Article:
Formerly seen as a just vision of a possible future – near or far – by our favourite science-fiction films, self-driving cars are becoming increasingly non-fiction.
While consumers themselves haven’t necessarily requested such an advance in automotive technology and mobility, it has been spurred on by governments, manufacturers and tech companies alike as some sort of natural progression for motoring.
Consumers’ willingness to use such vehicles might not necessarily be on the agenda (for now), but incredible amounts of money is being spent to make it a reality, and a safe one at that.
As mentioned above, this isn’t just about your standard car manufacturers developing such technology. In fact, if anyone is really pushing forward with self-driving cars, it’s tech giants such as Uber the Google-backed Waymo and Apple who are chomping at the bit to get these vehicles on the roads.
It should be no surprise, really, that companies who have vast expenditure on hiring drivers to run their network of vehicles are the ones primarily looking to have driverless cars.
In regards to the manufacturers who are looking to join this endeavour, you’ll find the likes of BMW, Ford and Nissan among the ones most intent on adding such technology to their cars. With Uber, meanwhile, Volvo have become the US company’s automotive partner in their push for autonomous cars being added to their fleet.
Other manufacturers have taken a similar route as Volvo, coupling up with delivery and ride-sharing companies such as e-Palette (Toyota & Mazda). BMW, on the other hand, has joined forces with Intel and self-driving tech company Mobileye to ensure its autonomous cars are safe and intelligent.
Like Intel, fellow chip company Nvidia are also helping car makers such as Audi, Mercedes and Volkswagen join the race to have self-driving cars on the road.
Perhaps the most famous manufacturer who is currently on the road with at least some form of driverless technology is Tesla. On models like the Model S and Model X, Tesla’s Autopilot feature allows the car to drive itself on motorway-like roads, but the occupant is still required at the wheel at all times in case they are called into action.
To explain how self-driving cars operate, there are five core levels of autonomy set out by the Society of Automotive Engineers (SAE). Level 1 is seen as the most basic and Level 5 the most advanced.
– Level 1: this is a fairly straightforward affair and is a level of autonomy that has actually been around for quite some time now. Level 1 includes isolated features, such as radar cruise control and lane-keep assist; the former has been available since the 1990s. These features work through an array of cameras and sensors, but the driver is still there to drive the car.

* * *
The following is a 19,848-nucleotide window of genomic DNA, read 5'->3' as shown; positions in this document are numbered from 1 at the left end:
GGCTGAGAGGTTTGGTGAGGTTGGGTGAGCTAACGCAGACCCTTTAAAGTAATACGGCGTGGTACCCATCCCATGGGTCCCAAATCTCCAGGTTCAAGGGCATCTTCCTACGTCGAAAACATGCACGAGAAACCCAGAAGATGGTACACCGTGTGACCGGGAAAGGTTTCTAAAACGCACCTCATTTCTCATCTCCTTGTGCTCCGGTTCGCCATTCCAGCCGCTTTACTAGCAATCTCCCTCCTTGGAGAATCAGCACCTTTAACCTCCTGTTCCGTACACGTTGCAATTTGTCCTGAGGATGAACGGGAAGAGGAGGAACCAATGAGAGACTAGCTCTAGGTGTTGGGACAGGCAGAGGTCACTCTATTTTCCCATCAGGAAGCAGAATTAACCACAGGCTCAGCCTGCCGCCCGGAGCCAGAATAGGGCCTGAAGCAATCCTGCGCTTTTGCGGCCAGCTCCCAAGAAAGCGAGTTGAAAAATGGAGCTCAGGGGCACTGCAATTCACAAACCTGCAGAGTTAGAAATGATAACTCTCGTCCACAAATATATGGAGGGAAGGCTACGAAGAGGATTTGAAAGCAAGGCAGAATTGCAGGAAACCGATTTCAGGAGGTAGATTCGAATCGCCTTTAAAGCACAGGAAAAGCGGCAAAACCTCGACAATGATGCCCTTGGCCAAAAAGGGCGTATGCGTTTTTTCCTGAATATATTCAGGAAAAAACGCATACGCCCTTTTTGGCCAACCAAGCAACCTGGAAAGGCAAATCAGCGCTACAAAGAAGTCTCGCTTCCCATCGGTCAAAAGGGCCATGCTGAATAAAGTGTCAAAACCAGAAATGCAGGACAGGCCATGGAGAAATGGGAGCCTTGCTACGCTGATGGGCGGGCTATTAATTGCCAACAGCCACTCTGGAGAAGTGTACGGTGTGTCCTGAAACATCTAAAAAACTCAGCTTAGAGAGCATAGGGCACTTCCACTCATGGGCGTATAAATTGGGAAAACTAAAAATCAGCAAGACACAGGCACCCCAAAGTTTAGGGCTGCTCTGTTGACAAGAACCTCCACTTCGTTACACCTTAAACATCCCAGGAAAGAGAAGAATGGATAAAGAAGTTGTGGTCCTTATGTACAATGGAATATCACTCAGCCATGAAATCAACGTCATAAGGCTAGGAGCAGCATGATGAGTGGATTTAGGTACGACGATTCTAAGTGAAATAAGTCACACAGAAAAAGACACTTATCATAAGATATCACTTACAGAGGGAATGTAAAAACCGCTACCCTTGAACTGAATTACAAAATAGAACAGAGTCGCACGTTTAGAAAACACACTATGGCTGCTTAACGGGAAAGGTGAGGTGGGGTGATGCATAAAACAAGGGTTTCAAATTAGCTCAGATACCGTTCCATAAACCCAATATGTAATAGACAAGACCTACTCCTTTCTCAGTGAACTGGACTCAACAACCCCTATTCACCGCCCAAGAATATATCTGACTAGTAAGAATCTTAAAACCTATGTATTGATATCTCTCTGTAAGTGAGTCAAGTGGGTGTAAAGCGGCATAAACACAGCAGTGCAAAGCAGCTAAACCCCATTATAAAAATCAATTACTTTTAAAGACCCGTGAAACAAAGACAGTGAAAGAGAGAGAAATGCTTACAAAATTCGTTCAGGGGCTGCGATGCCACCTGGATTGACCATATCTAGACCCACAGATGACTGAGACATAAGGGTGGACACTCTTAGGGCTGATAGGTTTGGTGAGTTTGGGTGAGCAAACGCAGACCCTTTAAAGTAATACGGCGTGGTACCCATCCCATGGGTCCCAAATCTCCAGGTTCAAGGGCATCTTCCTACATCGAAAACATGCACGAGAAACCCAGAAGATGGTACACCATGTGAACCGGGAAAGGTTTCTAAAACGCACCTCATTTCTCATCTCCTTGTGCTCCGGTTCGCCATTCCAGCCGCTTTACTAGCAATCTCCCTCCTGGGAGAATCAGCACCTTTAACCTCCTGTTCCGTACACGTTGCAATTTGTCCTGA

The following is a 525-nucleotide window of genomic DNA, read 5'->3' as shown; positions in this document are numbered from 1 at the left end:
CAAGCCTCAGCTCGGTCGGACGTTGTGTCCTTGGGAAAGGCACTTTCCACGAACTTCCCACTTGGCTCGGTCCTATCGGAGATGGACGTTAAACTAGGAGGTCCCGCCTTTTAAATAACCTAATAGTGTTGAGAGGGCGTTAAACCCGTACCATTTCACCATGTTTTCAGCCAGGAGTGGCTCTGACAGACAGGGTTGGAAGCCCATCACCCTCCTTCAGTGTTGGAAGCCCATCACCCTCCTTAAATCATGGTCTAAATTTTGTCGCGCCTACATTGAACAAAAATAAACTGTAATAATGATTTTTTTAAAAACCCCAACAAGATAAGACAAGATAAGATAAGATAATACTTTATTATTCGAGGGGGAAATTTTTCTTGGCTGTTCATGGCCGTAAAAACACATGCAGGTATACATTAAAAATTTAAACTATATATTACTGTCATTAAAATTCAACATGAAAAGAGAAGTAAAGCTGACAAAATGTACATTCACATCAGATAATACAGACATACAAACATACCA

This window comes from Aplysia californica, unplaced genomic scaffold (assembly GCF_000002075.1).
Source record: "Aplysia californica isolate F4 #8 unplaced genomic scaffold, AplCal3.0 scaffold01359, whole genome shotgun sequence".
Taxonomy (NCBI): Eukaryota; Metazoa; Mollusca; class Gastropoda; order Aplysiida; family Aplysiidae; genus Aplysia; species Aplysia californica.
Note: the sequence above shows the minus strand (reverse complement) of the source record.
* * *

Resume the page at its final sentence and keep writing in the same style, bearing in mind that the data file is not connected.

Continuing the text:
– Level 2: this is pretty much where we stand today and includes the likes of advanced cruise control functions where the car can take over directional, throttle and brake capabilities. Thanks to the use of sat nav, this feature can read corners up ahead and brake as necessary on an automatic basis and also keep a set distance behind the car in front. This is also the level of self-driving cars that sees such abilities as automated-parking.
– Level 3: referred to as ‘conditional automation’ by the SAE, Level 3 is pretty much where Tesla is at with its Autopilot feature. This is next big stage of actual driverless cars, where a function can be applied by the physical driver for the car to enter a mode to have all aspects of driving done for you at certain points – but the driver must be at hand to take back control if required. Again, refined use of maps, radar and sensors are used in conjunction with environmental data to keep the car doing what it should be doing.
– Level 4: this is an area of driverless cars where the vehicles truly do drive themselves, but have their reach restricted through geofenced areas. These are also cars that you probably wouldn’t own, but merely ‘borrow’ to get around built-up areas and almost be like the shared pods seen testing in Milton Keynes over the last few years.
– Level 5: now to the point where a lot of companies are aiming for – full autonomous vehicles. Level 5 sees us take the previous step but derestrict its scope of destination, with full driverless capability brought about by hyper-fast algorithms crunching vast amounts of data at all times, making the cars fully sentient to what’s around them.
When will self-driving cars be available? Well, manufacturers are aiming for an evolution of Level 2 by the end of 2019, while the subsequent Levels will come not too long after that.
Level 4 cars are predicted to be available as soon as the early years of the next decade, with Level 5 arriving just a two-to-three years after that. By 2035, analysts (HIS) are forecasting circa 21 million driverless cars on the roads on a global scale.